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Audio Engineer and Inventor Robert Schulein, Dead at 76

Schulein was a key force at numerous pro audio manufacturers.

Schaumburg, IL (January 9, 2019)—Audio engineer Robert Schulein, a prolific inventor and fellow and past-president of the International Audio Engineering Society (AES), peacefully died in his home on New Years’ Day 2019 after a years-long battle with cancer.

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Schulein, raised in Rockford, IL, showed a knack for technical tinkering early on in life and went on to receive BSEE and MSEE degrees from the University of Wisconsin, Madison, where he did research on piezoresistive semiconductor transducers. After college, in 1966, Schulein landed what would become a 30-year career at Shure Brothers in Evanston, IL, where he rose to become staff VP and director of business communications and industrial products.

Schulein’s early work at Shure was in the area of condenser microphone research, development and design, leading the group effort to introduce Shure’s first professional condenser microphone, the SM-81. While at the company, his responsibilities included R&D of microphones for automotive cellular telephone systems; land, mobile and related communication systems; and microphone systems for speech recognition applications.

Also while at Shure, Schulein managed the Home Theater Sound (HTS) division, which pioneered the development of the first enhanced matrix decoders, emulating the professional Dolby products in theaters, leading to a product line predating the introduction of THX performance concepts. Schulein introduced matrix surround-sound encoding to baseball television broadcasting, episodic television, Saturday Night Live, The Grammy Awards broadcast and Super Bowl XXIV in 1990.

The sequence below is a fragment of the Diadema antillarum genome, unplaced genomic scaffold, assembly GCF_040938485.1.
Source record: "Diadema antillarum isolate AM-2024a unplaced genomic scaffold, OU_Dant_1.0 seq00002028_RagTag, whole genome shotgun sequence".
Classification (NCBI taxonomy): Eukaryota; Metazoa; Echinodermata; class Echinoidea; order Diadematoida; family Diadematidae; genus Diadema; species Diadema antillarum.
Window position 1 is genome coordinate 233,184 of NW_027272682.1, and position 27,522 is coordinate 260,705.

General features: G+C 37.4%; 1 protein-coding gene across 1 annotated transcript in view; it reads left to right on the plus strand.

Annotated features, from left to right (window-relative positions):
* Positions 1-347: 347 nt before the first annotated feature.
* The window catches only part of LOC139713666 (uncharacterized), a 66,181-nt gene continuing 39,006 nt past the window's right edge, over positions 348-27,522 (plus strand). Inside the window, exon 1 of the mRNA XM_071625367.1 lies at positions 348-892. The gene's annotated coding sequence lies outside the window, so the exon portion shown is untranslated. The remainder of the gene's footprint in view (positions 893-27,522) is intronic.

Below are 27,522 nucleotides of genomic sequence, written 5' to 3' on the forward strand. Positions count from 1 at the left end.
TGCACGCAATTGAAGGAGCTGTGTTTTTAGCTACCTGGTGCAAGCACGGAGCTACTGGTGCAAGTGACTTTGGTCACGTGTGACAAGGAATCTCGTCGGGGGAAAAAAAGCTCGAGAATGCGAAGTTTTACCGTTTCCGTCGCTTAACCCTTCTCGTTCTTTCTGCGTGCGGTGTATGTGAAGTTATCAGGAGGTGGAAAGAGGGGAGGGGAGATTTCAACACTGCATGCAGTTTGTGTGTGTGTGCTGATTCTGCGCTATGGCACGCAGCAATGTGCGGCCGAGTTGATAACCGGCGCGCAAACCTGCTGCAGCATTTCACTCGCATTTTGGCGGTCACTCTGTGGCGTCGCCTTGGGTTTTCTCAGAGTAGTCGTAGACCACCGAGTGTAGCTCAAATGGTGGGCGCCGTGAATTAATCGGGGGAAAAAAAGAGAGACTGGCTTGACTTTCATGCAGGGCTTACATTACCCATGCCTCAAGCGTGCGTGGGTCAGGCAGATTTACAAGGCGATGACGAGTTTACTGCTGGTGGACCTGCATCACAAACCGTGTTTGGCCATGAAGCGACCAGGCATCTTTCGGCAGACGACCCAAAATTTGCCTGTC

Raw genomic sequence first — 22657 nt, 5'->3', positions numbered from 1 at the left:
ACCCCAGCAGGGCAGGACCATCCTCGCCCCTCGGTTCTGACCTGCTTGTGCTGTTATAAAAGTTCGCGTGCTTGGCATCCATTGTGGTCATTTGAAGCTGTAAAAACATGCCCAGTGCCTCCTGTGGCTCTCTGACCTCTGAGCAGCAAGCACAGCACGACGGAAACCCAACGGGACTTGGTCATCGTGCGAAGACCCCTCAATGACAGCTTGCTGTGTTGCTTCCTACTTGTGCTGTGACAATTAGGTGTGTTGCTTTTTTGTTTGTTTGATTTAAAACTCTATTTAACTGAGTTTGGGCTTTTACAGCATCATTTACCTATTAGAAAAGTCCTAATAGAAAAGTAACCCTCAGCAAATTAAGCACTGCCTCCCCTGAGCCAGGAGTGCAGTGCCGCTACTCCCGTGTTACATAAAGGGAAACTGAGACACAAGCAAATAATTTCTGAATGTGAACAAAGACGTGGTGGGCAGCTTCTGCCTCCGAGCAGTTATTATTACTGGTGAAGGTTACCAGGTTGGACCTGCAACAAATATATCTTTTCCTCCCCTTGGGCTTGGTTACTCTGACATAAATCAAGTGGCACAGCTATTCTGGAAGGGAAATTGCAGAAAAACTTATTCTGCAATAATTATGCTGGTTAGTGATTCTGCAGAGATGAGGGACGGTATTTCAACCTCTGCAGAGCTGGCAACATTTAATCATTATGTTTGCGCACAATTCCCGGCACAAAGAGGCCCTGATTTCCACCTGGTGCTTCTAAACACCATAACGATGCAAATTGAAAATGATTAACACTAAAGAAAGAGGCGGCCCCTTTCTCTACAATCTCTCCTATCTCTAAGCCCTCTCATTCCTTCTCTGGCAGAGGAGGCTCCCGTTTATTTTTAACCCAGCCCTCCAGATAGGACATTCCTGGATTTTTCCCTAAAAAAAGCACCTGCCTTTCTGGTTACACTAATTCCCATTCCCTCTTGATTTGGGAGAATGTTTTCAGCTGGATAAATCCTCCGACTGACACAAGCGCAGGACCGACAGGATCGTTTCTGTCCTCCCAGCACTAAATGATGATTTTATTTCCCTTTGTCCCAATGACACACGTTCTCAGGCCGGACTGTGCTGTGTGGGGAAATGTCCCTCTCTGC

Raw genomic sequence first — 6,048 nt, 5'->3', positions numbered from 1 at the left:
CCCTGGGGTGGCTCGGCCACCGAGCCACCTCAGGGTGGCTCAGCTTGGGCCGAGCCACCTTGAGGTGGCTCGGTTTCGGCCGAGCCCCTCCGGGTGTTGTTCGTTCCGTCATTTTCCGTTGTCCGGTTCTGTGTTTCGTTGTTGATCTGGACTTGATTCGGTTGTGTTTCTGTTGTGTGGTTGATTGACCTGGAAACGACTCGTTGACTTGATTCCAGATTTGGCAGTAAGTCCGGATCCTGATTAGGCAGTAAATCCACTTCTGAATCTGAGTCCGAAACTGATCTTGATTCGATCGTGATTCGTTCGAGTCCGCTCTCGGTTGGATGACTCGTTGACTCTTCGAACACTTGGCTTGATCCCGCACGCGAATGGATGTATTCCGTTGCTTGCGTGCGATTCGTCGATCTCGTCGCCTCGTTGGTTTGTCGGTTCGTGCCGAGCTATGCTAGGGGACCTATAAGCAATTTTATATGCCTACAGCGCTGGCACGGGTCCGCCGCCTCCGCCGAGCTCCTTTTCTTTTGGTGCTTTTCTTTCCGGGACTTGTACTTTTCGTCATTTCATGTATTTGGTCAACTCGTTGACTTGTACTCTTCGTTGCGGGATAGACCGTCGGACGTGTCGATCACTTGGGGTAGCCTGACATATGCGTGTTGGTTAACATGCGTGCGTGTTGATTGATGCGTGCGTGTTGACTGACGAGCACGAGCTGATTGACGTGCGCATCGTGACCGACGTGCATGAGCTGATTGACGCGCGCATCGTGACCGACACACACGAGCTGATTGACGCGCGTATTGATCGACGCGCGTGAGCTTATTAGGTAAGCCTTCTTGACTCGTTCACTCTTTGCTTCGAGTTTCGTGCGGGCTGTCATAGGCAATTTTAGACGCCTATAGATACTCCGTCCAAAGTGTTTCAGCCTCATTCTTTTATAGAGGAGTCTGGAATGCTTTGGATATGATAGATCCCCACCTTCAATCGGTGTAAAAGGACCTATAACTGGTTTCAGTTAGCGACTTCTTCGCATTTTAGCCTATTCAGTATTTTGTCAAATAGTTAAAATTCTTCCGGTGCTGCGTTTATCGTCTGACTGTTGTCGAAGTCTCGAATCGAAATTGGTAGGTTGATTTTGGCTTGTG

After Shure, Schulein held positions at Etymotic Research (now Lucid Audio), in design, research and development, focusing on consumer electronics, professional audio, telecommunications systems, audiology and hearing-aid component development. At the time of his death, he was owner of RBS Consultants, providing consulting services in areas of acoustics, product research, product design and development, project management, and audio/video recording engineering and production.

Schulein was elected to fellowship in the AES in 1977 and won the AES Publications Award that same year. He received the Board of Governors Award in 1990 and the Bronze Medal in 2013. At the time of his death he was serving as a vice-chair of the AES Technical Council, and as chair of the AES Technical Committee on Hearing and Hearing Loss Prevention.

Schulein’s inventions included miniature directional microphones for hearing aids, an acoustically transparent non-porous wax barrier for the hearing aid industry, plus an advanced professional in-ear monitoring system used by a list of top performers.